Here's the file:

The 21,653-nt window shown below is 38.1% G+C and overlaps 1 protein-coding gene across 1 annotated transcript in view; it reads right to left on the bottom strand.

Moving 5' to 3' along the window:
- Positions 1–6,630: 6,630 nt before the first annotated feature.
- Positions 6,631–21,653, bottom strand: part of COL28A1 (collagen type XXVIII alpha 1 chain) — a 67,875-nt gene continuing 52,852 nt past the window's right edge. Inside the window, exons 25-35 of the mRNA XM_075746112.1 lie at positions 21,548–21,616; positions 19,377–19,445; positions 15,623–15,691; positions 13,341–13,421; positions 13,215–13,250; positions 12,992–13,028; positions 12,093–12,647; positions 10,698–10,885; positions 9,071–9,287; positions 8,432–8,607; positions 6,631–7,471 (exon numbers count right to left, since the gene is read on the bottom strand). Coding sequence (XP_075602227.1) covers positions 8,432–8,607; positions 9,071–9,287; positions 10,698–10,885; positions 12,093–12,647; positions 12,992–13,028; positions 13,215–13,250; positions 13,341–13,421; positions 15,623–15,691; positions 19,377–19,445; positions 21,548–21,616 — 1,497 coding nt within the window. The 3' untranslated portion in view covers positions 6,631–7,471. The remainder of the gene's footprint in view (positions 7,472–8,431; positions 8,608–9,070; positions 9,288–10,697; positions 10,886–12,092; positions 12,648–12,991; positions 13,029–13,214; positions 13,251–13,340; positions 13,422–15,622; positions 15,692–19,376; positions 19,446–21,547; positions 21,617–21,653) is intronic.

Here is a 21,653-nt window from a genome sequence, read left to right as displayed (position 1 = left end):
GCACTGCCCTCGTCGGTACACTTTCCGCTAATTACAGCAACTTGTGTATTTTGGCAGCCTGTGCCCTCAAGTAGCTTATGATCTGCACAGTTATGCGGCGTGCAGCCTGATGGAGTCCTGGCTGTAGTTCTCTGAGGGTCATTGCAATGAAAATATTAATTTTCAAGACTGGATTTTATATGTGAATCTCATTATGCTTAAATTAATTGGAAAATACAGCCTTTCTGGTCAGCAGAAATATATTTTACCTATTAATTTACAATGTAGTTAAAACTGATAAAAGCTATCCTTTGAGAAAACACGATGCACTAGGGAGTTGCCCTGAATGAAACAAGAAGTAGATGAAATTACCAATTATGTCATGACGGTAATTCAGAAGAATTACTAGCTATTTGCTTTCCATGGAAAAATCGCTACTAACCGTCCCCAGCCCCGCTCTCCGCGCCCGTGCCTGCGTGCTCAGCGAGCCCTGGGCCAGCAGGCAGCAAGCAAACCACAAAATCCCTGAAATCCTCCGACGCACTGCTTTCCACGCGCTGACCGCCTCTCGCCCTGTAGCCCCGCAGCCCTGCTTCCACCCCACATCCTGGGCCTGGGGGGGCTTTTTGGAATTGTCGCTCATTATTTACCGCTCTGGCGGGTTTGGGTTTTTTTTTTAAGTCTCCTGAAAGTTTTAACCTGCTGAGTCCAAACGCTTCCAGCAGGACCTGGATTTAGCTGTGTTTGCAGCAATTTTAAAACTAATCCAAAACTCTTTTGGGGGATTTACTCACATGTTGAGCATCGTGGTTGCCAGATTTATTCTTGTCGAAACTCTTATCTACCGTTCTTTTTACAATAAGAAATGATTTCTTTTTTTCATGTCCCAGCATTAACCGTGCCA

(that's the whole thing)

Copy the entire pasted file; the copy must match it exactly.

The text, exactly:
The 21,653-nt window shown below is 38.1% G+C and overlaps 1 protein-coding gene across 1 annotated transcript in view; it reads right to left on the bottom strand.

Moving 5' to 3' along the window:
- Positions 1–6,630: 6,630 nt before the first annotated feature.
- Positions 6,631–21,653, bottom strand: part of COL28A1 (collagen type XXVIII alpha 1 chain) — a 67,875-nt gene continuing 52,852 nt past the window's right edge. Inside the window, exons 25-35 of the mRNA XM_075746112.1 lie at positions 21,548–21,616; positions 19,377–19,445; positions 15,623–15,691; positions 13,341–13,421; positions 13,215–13,250; positions 12,992–13,028; positions 12,093–12,647; positions 10,698–10,885; positions 9,071–9,287; positions 8,432–8,607; positions 6,631–7,471 (exon numbers count right to left, since the gene is read on the bottom strand). Coding sequence (XP_075602227.1) covers positions 8,432–8,607; positions 9,071–9,287; positions 10,698–10,885; positions 12,093–12,647; positions 12,992–13,028; positions 13,215–13,250; positions 13,341–13,421; positions 15,623–15,691; positions 19,377–19,445; positions 21,548–21,616 — 1,497 coding nt within the window. The 3' untranslated portion in view covers positions 6,631–7,471. The remainder of the gene's footprint in view (positions 7,472–8,431; positions 8,608–9,070; positions 9,288–10,697; positions 10,886–12,092; positions 12,648–12,991; positions 13,029–13,214; positions 13,251–13,340; positions 13,422–15,622; positions 15,692–19,376; positions 19,446–21,547; positions 21,617–21,653) is intronic.

Here is a 21,653-nt window from a genome sequence, read left to right as displayed (position 1 = left end):
GCACTGCCCTCGTCGGTACACTTTCCGCTAATTACAGCAACTTGTGTATTTTGGCAGCCTGTGCCCTCAAGTAGCTTATGATCTGCACAGTTATGCGGCGTGCAGCCTGATGGAGTCCTGGCTGTAGTTCTCTGAGGGTCATTGCAATGAAAATATTAATTTTCAAGACTGGATTTTATATGTGAATCTCATTATGCTTAAATTAATTGGAAAATACAGCCTTTCTGGTCAGCAGAAATATATTTTACCTATTAATTTACAATGTAGTTAAAACTGATAAAAGCTATCCTTTGAGAAAACACGATGCACTAGGGAGTTGCCCTGAATGAAACAAGAAGTAGATGAAATTACCAATTATGTCATGACGGTAATTCAGAAGAATTACTAGCTATTTGCTTTCCATGGAAAAATCGCTACTAACCGTCCCCAGCCCCGCTCTCCGCGCCCGTGCCTGCGTGCTCAGCGAGCCCTGGGCCAGCAGGCAGCAAGCAAACCACAAAATCCCTGAAATCCTCCGACGCACTGCTTTCCACGCGCTGACCGCCTCTCGCCCTGTAGCCCCGCAGCCCTGCTTCCACCCCACATCCTGGGCCTGGGGGGGCTTTTTGGAATTGTCGCTCATTATTTACCGCTCTGGCGGGTTTGGGTTTTTTTTTTAAGTCTCCTGAAAGTTTTAACCTGCTGAGTCCAAACGCTTCCAGCAGGACCTGGATTTAGCTGTGTTTGCAGCAATTTTAAAACTAATCCAAAACTCTTTTGGGGGATTTACTCACATGTTGAGCATCGTGGTTGCCAGATTTATTCTTGTCGAAACTCTTATCTACCGTTCTTTTTACAATAAGAAATGATTTCTTTTTTTCATGTCCCAGCATTAACCGTGCCA